In the physical world, hundreds of sensors are collecting data throughout every floor of smart buildings. In the digital world, building engineers and AI-power intelligence are analyzing and leveraging that data to produce actionable optimization. Bridging the gap between those two processes is proving to be one of the biggest challenges for smart buildings. The way that it is done is through a connective piece of software called middleware. In order to make sure the never-ending flow of data can get where it needs to go middleware standardization is needed.
Raw data is practically useless. Without qualifiers and context, raw data can’t be understood. To be useful, data must be sorted, arranged, meta tagged, and often presented visually. Decision-makers, whether an automated system or on-site engineer, must be able to understand the data for it to be useful. Smart buildings continue to fill with all manner of sensors, measuring occupancy, air quality, natural light, temperature, access, and more. Reading and routing the raw data coming off those sensors is the job of middleware. The better data can be routed and tagged, the better aggregation and intelligence functions at the application level. One of the things holding this important process back is that there is currently no data standardization to facilitate communication.
“There’s lots of talk about standardization in the industry, but it’s proving to be very difficult,” Daniel Russo, Chief Product Officer of Building Engines said. Russo is working to build a full-stack smart building management platform aimed at optimizing how buildings run. Doing that requires access to all sorts of data, making standardization a major challenge. One of the challenges to standardization is that currently there isn’t even an industry standard for how devices are named on a network, “how do you even name equipment in the system?” Russo said. “A lot of equipment just sends a 32 digit ID. Someone has to name it, put metadata around it. The industry is trying to normalize, to come up with naming equipment sensors, some sort of hierarchy so that when you pull data off a sensor it’s useful.”
The lack of standardization in IoT is a problem plaguing several industries. With a greater number of connected devices being implemented in practically every industry, the need for seamless collaboration between those devices has never been greater, making middleware an important piece of any built world tech stack. Industry-agnostic application middleware will play a vital role in reducing the complexity that is holding much of the PropTech and IoT industry back from more widespread adoption. Government initiatives pushing for smart cities, connected grids, and the growing integration of IoT into machinery, equipment, and mobile devices mean standardization will be required for interoperability.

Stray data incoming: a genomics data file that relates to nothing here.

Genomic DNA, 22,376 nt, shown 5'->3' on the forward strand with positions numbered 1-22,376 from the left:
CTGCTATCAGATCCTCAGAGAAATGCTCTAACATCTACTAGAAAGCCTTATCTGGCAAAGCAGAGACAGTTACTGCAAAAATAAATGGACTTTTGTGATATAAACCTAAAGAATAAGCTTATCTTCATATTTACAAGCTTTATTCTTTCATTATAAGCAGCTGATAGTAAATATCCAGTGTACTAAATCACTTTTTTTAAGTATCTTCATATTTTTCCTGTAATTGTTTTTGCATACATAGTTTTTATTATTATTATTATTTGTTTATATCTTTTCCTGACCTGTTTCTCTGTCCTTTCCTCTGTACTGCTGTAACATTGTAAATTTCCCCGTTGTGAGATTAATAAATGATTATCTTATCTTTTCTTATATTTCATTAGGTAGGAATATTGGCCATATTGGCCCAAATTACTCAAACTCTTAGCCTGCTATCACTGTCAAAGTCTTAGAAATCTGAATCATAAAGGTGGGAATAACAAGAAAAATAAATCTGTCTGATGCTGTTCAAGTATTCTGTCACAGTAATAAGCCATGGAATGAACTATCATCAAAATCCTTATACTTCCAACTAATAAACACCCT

There’s no single body dedicated to solving this growing issue. Some enterprise-focused IoT is working to develop machine-to-machine (M2M) communication like the open membership organization Industrial Internet Consortium’s (IIC) oneM2M specification or processor developer ARM’s Open Trust Protocol (OTrP). Automated building management system providers like Schneider, Johnson Controls, Cisco, and Prescriptive Data have been working to build API layers between systems to allow for more interoperability. Alteron has developed software relying on standards like TCP/IP and BACnet. Automated Logic is working to build on data exchanges via Web Services (XML/SOAP). IBM, Siemens, Delta Controls, and others are working on their own interoperability framework. You can see the problem. Every middleware operation is moving in a different direction, making standardization that much harder. Hardware and software have their own approach.
“Hardware vendors come at this from a hardware perspective, they want the building to buy more hardware,” Russo explained. “So a lot of middleware is being run on a machine in a closet in the building. Then you’ve got the cloud, where everything is moving. So there’s a push and a pull to who is selling solutions. Hardware vendors say it’s more secure to have it in the building, but the cloud is now more secure and can process massive amounts of data.”
Without standardization, the type of aggregation needed to run smart cities at scale is not possible. Good middleware makes commercial BMS systems capable of more, in turn making them a more viable solution for the building management industry. Transitioning building stock to smart buildings over time will facilitate sustainable management at an urban scale, but none of that will be possible without a standardized middleware layer.
As things stand now, the hope is some enterprise currently working to develop middleware is make one so good the rest of the industry adopts it, but that prospect is unlikely given the sector’s fragmented nature. Some regulator guidance may be called for. The National National Institute of Standards and Technology (NIST)has been working on what it calls Pivotal Points of Interoperability, hoping to establish guidance on interoperability for IoT and legacy systems.
Establishing interoperability between devices and systems is the key to unlocking the true potential of smart buildings. Building out a standardization framework with enough capability and buy-in from stakeholders will not be easy, but it is possible. Technology standards are pillars of our data-driven economy, a pillar that the building industry is not yet able to rely on.